Transform a Busy Photo into a Strong Silhouette

Silhouettes can be an essential part of a clean, minimalistic Web or print design. If you have the drawing skills, you can whip up your own silhouettes from scratch. But if drawing isn’t your forte, you can still get in the game — just begin with a photograph and trace it!

Creating the silhouettes as vector shapes allows you to increase the silhouette’s dimensions without losing resolution. You can move the vector file into Photoshop later to add texture, if you wish.

Step 1

Open Adobe Illustrator, create a new document, and go to File > Place and select a raster image — JPEG, BMP, or GIF for example — to place in the document.

Step 2

Choose the Pen tool and change the Fill color to Black by either going to the Swatches palette, or by double-clicking on the Fill color and clicking on the black area in the Color Picker.

Click on the image below to see a larger version.

Step 3

Start on the edge of the area to trace and click once. Click the next point, and release immediately if it’s supposed to be a straight line. If it needs to curve, click-and-hold to curve the line. Make your way around the area to trace.

Click on the image below to see a larger version.

Step 4

If you curved the most recent path between points, the curve will continue in the next path. To reset the angle, hover the Pen tool over the most recent point, and a small arrow icon will appear. Click once to reset it. Now when you click on the next area to place a point, you’ll have a straight line or a curved one at a different angle.

Click on the image below to see a larger version.

Step 5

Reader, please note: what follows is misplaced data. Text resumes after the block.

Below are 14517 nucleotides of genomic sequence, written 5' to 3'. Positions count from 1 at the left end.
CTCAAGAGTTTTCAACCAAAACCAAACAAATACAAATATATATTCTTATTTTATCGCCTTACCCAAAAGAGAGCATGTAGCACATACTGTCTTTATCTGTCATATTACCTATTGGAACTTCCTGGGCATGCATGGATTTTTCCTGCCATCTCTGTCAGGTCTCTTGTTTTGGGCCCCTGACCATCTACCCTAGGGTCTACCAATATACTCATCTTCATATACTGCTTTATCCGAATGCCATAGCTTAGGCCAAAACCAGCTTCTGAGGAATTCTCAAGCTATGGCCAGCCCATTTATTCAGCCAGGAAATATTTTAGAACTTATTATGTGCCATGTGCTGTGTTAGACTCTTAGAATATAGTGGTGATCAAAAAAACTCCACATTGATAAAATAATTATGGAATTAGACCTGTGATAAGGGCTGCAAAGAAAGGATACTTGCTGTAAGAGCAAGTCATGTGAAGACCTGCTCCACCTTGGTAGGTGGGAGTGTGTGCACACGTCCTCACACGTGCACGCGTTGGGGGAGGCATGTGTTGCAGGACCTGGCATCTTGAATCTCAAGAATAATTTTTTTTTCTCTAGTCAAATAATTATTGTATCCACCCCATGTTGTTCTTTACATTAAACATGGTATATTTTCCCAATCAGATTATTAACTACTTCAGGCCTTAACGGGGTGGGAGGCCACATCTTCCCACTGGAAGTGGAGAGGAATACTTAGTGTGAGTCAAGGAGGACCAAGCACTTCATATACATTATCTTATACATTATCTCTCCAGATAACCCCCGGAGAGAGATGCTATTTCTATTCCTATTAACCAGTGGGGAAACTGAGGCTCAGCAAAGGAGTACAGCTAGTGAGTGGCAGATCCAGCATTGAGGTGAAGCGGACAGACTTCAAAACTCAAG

Zoom into zoom out of the photo by pressing Command and the plus or minus key (PC: Control and the plus or minus key). To move around the artboard, press the Spacebar and click and drag as the cursor temporarily becomes the Move tool.

Click on the image below to see a larger version.

Step 6

The Black fill may get into the way and block where you need to see where to click next. So change the Fill color temporarily by clicking the Fill color and then selecting the No Fill on the toolbar.

Step 7

Complete the path around the tracing area. When getting close to the starting point, hover the cursor over the point and click to complete the path.

Click on the image below to see a larger version.

Step 8

Change the Fill color to Black, but change the transparency to 25% by going to Window>Transparency and moving the Opacity slider to 25.

You need to differentiate this object you just traced from the area you need to cut out from the shape. Making the traced object transparent lets you see through to the photo and identify where to cut — in this case, the area between the batter’s arms.

Click on the image below to see a larger version.

Step 9

Select the Pen tool and trace another area, in between the batter’s arms, or if you’re using a different photo, trace any area that needs to be removed.

Click on the image below to see a larger version.

Step 10

Clicking the original object and changing its transparency to 85 percent allows you to see the two different shapes.

Click on the image below to see a larger version.

Step 11